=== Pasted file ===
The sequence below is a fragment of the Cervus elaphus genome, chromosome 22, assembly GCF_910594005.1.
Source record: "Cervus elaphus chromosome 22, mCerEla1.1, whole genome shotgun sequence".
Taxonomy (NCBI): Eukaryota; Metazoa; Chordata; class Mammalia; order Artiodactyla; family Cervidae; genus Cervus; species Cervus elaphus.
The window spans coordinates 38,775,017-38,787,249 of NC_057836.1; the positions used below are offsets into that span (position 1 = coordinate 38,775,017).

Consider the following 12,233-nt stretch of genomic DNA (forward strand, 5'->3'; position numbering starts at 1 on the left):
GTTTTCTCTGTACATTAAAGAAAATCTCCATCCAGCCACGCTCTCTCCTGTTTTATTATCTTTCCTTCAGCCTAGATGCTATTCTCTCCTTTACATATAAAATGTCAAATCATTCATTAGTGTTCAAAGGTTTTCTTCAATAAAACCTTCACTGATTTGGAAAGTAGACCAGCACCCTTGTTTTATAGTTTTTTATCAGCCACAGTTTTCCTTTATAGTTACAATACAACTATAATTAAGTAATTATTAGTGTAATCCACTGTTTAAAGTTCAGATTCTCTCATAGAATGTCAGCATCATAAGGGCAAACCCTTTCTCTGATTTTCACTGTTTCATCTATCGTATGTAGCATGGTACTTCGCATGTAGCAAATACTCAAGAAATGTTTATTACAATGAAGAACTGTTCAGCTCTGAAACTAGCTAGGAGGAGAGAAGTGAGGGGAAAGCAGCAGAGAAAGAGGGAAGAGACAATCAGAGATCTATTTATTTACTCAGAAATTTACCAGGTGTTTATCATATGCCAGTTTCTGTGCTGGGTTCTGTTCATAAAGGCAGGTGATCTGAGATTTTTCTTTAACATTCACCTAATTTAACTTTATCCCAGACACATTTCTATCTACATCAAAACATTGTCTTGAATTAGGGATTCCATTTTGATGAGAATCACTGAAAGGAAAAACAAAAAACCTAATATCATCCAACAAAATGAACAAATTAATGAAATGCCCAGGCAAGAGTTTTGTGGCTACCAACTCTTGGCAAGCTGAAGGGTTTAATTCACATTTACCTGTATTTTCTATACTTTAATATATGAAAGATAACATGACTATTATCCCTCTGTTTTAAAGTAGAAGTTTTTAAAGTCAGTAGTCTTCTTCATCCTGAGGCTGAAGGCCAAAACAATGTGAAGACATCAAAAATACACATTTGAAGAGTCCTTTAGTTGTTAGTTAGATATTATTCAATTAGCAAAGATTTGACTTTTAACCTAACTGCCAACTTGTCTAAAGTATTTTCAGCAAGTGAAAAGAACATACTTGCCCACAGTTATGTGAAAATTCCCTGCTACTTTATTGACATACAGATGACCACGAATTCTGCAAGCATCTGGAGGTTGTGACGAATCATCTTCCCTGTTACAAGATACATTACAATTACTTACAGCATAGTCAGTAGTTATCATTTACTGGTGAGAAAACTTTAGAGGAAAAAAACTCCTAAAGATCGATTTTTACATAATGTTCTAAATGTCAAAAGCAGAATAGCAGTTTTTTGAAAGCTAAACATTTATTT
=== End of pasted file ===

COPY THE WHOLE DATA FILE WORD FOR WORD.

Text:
The sequence below is a fragment of the Cervus elaphus genome, chromosome 22, assembly GCF_910594005.1.
Source record: "Cervus elaphus chromosome 22, mCerEla1.1, whole genome shotgun sequence".
Taxonomy (NCBI): Eukaryota; Metazoa; Chordata; class Mammalia; order Artiodactyla; family Cervidae; genus Cervus; species Cervus elaphus.
The window spans coordinates 38,775,017-38,787,249 of NC_057836.1; the positions used below are offsets into that span (position 1 = coordinate 38,775,017).

Consider the following 12,233-nt stretch of genomic DNA (forward strand, 5'->3'; position numbering starts at 1 on the left):
GTTTTCTCTGTACATTAAAGAAAATCTCCATCCAGCCACGCTCTCTCCTGTTTTATTATCTTTCCTTCAGCCTAGATGCTATTCTCTCCTTTACATATAAAATGTCAAATCATTCATTAGTGTTCAAAGGTTTTCTTCAATAAAACCTTCACTGATTTGGAAAGTAGACCAGCACCCTTGTTTTATAGTTTTTTATCAGCCACAGTTTTCCTTTATAGTTACAATACAACTATAATTAAGTAATTATTAGTGTAATCCACTGTTTAAAGTTCAGATTCTCTCATAGAATGTCAGCATCATAAGGGCAAACCCTTTCTCTGATTTTCACTGTTTCATCTATCGTATGTAGCATGGTACTTCGCATGTAGCAAATACTCAAGAAATGTTTATTACAATGAAGAACTGTTCAGCTCTGAAACTAGCTAGGAGGAGAGAAGTGAGGGGAAAGCAGCAGAGAAAGAGGGAAGAGACAATCAGAGATCTATTTATTTACTCAGAAATTTACCAGGTGTTTATCATATGCCAGTTTCTGTGCTGGGTTCTGTTCATAAAGGCAGGTGATCTGAGATTTTTCTTTAACATTCACCTAATTTAACTTTATCCCAGACACATTTCTATCTACATCAAAACATTGTCTTGAATTAGGGATTCCATTTTGATGAGAATCACTGAAAGGAAAAACAAAAAACCTAATATCATCCAACAAAATGAACAAATTAATGAAATGCCCAGGCAAGAGTTTTGTGGCTACCAACTCTTGGCAAGCTGAAGGGTTTAATTCACATTTACCTGTATTTTCTATACTTTAATATATGAAAGATAACATGACTATTATCCCTCTGTTTTAAAGTAGAAGTTTTTAAAGTCAGTAGTCTTCTTCATCCTGAGGCTGAAGGCCAAAACAATGTGAAGACATCAAAAATACACATTTGAAGAGTCCTTTAGTTGTTAGTTAGATATTATTCAATTAGCAAAGATTTGACTTTTAACCTAACTGCCAACTTGTCTAAAGTATTTTCAGCAAGTGAAAAGAACATACTTGCCCACAGTTATGTGAAAATTCCCTGCTACTTTATTGACATACAGATGACCACGAATTCTGCAAGCATCTGGAGGTTGTGACGAATCATCTTCCCTGTTACAAGATACATTACAATTACTTACAGCATAGTCAGTAGTTATCATTTACTGGTGAGAAAACTTTAGAGGAAAAAAACTCCTAAAGATCGATTTTTACATAATGTTCTAAATGTCAAAAGCAGAATAGCAGTTTTTTGAAAGCTAAACATTTATTT